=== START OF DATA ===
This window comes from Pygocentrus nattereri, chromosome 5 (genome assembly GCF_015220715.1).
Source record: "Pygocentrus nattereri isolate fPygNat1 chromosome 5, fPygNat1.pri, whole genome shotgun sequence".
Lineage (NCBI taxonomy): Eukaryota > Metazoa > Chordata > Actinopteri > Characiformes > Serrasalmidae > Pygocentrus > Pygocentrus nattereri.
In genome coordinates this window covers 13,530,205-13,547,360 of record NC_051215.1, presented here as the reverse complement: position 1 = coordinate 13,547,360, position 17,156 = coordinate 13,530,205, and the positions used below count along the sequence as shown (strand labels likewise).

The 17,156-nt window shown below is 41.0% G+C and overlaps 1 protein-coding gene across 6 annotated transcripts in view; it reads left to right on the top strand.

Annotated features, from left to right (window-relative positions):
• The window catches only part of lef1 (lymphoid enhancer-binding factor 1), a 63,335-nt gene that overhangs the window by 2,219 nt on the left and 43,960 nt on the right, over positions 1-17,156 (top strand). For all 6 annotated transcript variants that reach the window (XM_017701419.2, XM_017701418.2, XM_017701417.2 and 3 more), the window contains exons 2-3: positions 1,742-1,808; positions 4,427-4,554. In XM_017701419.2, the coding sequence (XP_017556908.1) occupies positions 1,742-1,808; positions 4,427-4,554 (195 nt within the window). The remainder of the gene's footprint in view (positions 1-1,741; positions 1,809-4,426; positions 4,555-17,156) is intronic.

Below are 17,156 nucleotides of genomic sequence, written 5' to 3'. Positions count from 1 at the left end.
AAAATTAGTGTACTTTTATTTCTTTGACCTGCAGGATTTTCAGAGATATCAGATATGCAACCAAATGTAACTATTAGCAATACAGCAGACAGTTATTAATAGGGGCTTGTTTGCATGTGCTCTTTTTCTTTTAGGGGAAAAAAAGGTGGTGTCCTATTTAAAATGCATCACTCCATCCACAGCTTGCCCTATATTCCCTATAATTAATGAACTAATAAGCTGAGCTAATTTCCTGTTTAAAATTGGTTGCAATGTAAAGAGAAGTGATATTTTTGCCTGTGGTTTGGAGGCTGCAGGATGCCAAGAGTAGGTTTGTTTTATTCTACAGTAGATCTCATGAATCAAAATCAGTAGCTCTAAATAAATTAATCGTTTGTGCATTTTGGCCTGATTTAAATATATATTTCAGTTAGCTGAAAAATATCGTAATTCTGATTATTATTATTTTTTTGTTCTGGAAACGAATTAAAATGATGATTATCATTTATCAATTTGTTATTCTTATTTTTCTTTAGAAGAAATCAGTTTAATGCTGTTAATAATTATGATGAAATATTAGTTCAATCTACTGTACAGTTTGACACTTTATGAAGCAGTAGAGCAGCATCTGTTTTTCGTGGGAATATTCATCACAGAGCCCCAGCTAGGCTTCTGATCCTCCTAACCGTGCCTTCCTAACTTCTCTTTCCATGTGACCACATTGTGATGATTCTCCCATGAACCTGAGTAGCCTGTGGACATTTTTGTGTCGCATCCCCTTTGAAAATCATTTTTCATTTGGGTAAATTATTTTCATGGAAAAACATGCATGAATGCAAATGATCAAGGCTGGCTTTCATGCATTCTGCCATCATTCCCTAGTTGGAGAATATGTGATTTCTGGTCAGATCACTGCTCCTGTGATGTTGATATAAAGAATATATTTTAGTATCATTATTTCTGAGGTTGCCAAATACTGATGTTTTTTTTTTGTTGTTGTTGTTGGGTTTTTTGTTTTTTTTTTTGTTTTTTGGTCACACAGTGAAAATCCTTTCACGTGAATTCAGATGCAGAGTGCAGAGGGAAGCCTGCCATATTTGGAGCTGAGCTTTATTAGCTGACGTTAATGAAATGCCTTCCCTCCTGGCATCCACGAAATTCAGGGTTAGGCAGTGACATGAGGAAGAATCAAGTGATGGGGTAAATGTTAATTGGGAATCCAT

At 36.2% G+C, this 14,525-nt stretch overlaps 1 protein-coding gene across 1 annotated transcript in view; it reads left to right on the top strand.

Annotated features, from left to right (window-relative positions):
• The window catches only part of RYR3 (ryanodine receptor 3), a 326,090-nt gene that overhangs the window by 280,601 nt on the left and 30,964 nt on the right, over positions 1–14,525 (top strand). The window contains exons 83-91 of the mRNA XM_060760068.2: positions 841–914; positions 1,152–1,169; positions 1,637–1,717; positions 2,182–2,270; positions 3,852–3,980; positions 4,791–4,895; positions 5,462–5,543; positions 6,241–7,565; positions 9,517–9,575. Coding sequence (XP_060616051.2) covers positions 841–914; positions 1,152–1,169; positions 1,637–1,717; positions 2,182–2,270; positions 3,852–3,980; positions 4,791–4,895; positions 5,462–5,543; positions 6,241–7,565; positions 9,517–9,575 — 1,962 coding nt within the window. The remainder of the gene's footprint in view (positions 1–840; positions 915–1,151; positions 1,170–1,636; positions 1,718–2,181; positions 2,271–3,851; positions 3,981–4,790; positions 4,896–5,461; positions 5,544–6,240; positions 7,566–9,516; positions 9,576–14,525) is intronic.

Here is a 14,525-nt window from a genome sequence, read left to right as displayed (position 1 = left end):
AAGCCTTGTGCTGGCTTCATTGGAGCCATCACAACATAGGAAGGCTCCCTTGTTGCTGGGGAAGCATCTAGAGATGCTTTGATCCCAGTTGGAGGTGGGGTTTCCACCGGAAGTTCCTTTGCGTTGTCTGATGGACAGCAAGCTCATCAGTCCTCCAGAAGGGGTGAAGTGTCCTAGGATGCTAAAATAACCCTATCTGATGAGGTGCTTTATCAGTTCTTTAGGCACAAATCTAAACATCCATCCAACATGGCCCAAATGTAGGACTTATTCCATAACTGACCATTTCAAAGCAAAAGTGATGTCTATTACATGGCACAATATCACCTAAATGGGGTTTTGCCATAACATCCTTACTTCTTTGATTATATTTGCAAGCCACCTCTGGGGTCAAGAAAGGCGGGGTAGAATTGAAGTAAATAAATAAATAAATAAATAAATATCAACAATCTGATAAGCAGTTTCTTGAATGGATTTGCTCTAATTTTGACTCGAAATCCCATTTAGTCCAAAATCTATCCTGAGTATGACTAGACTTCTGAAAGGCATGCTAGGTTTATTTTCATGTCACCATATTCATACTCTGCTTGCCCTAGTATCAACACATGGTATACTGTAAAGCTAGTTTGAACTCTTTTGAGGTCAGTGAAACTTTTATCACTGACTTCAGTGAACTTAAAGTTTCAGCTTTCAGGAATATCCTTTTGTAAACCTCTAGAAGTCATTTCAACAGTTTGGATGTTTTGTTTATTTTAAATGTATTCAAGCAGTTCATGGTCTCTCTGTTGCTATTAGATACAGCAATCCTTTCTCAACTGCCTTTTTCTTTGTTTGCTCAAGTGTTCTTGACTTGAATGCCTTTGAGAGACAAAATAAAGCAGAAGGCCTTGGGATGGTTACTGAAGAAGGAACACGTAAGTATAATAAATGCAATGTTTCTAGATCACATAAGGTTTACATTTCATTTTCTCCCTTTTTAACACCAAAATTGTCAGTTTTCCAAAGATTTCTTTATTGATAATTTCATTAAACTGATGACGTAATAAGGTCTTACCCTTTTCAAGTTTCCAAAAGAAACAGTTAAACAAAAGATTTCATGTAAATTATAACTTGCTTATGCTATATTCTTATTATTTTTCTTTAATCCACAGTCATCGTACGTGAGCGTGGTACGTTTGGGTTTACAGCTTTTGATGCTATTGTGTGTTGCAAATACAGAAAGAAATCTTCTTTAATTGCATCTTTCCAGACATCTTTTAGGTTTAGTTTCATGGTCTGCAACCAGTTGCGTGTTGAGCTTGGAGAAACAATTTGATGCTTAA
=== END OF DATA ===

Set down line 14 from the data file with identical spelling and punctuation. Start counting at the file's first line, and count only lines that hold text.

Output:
AAGCCTTGTGCTGGCTTCATTGGAGCCATCACAACATAGGAAGGCTCCCTTGTTGCTGGGGAAGCATCTAGAGATGCTTTGATCCCAGTTGGAGGTGGGGTTTCCACCGGAAGTTCCTTTGCGTTGTCTGATGGACAGCAAGCTCATCAGTCCTCCAGAAGGGGTGAAGTGTCCTAGGATGCTAAAATAACCCTATCTGATGAGGTGCTTTATCAGTTCTTTAGGCACAAATCTAAACATCCATCCAACATGGCCCAAATGTAGGACTTATTCCATAACTGACCATTTCAAAGCAAAAGTGATGTCTATTACATGGCACAATATCACCTAAATGGGGTTTTGCCATAACATCCTTACTTCTTTGATTATATTTGCAAGCCACCTCTGGGGTCAAGAAAGGCGGGGTAGAATTGAAGTAAATAAATAAATAAATAAATAAATATCAACAATCTGATAAGCAGTTTCTTGAATGGATTTGCTCTAATTTTGACTCGAAATCCCATTTAGTCCAAAATCTATCCTGAGTATGACTAGACTTCTGAAAGGCATGCTAGGTTTATTTTCATGTCACCATATTCATACTCTGCTTGCCCTAGTATCAACACATGGTATACTGTAAAGCTAGTTTGAACTCTTTTGAGGTCAGTGAAACTTTTATCACTGACTTCAGTGAACTTAAAGTTTCAGCTTTCAGGAATATCCTTTTGTAAACCTCTAGAAGTCATTTCAACAGTTTGGATGTTTTGTTTATTTTAAATGTATTCAAGCAGTTCATGGTCTCTCTGTTGCTATTAGATACAGCAATCCTTTCTCAACTGCCTTTTTCTTTGTTTGCTCAAGTGTTCTTGACTTGAATGCCTTTGAGAGACAAAATAAAGCAGAAGGCCTTGGGATGGTTACTGAAGAAGGAACACGTAAGTATAATAAATGCAATGTTTCTAGATCACATAAGGTTTACATTTCATTTTCTCCCTTTTTAACACCAAAATTGTCAGTTTTCCAAAGATTTCTTTATTGATAATTTCATTAAACTGATGACGTAATAAGGTCTTACCCTTTTCAAGTTTCCAAAAGAAACAGTTAAACAAAAGATTTCATGTAAATTATAACTTGCTTATGCTATATTCTTATTATTTTTCTTTAATCCACAGTCATCGTACGTGAGCGTGGTACGTTTGGGTTTACAGCTTTTGATGCTATTGTGTGTTGCAAATACAGAAAGAAATCTTCTTTAATTGCATCTTTCCAGACATCTTTTAGGTTTAGTTTCATGGTCTGCAACCAGTTGCGTGTTGAGCTTGGAGAAACAATTTGATGCTTAA